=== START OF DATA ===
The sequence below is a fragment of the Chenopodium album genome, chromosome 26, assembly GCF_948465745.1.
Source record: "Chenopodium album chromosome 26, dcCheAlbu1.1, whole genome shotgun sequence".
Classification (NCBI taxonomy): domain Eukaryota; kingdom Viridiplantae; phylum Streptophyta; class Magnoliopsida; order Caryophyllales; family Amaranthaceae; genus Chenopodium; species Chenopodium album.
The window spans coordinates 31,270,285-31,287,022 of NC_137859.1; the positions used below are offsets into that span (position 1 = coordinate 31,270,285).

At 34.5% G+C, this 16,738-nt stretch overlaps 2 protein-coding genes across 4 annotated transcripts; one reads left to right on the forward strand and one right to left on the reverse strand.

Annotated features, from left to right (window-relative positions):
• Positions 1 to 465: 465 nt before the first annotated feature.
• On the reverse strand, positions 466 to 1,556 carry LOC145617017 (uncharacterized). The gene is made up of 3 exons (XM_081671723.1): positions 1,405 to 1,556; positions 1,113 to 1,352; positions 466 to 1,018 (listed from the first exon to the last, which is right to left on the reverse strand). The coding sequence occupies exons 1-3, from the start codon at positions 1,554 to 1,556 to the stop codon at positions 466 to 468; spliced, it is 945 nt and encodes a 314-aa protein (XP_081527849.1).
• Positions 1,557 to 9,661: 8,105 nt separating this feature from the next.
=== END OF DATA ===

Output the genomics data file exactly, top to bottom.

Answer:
The sequence below is a fragment of the Chenopodium album genome, chromosome 26, assembly GCF_948465745.1.
Source record: "Chenopodium album chromosome 26, dcCheAlbu1.1, whole genome shotgun sequence".
Classification (NCBI taxonomy): domain Eukaryota; kingdom Viridiplantae; phylum Streptophyta; class Magnoliopsida; order Caryophyllales; family Amaranthaceae; genus Chenopodium; species Chenopodium album.
The window spans coordinates 31,270,285-31,287,022 of NC_137859.1; the positions used below are offsets into that span (position 1 = coordinate 31,270,285).

At 34.5% G+C, this 16,738-nt stretch overlaps 2 protein-coding genes across 4 annotated transcripts; one reads left to right on the forward strand and one right to left on the reverse strand.

Annotated features, from left to right (window-relative positions):
• Positions 1 to 465: 465 nt before the first annotated feature.
• On the reverse strand, positions 466 to 1,556 carry LOC145617017 (uncharacterized). The gene is made up of 3 exons (XM_081671723.1): positions 1,405 to 1,556; positions 1,113 to 1,352; positions 466 to 1,018 (listed from the first exon to the last, which is right to left on the reverse strand). The coding sequence occupies exons 1-3, from the start codon at positions 1,554 to 1,556 to the stop codon at positions 466 to 468; spliced, it is 945 nt and encodes a 314-aa protein (XP_081527849.1).
• Positions 1,557 to 9,661: 8,105 nt separating this feature from the next.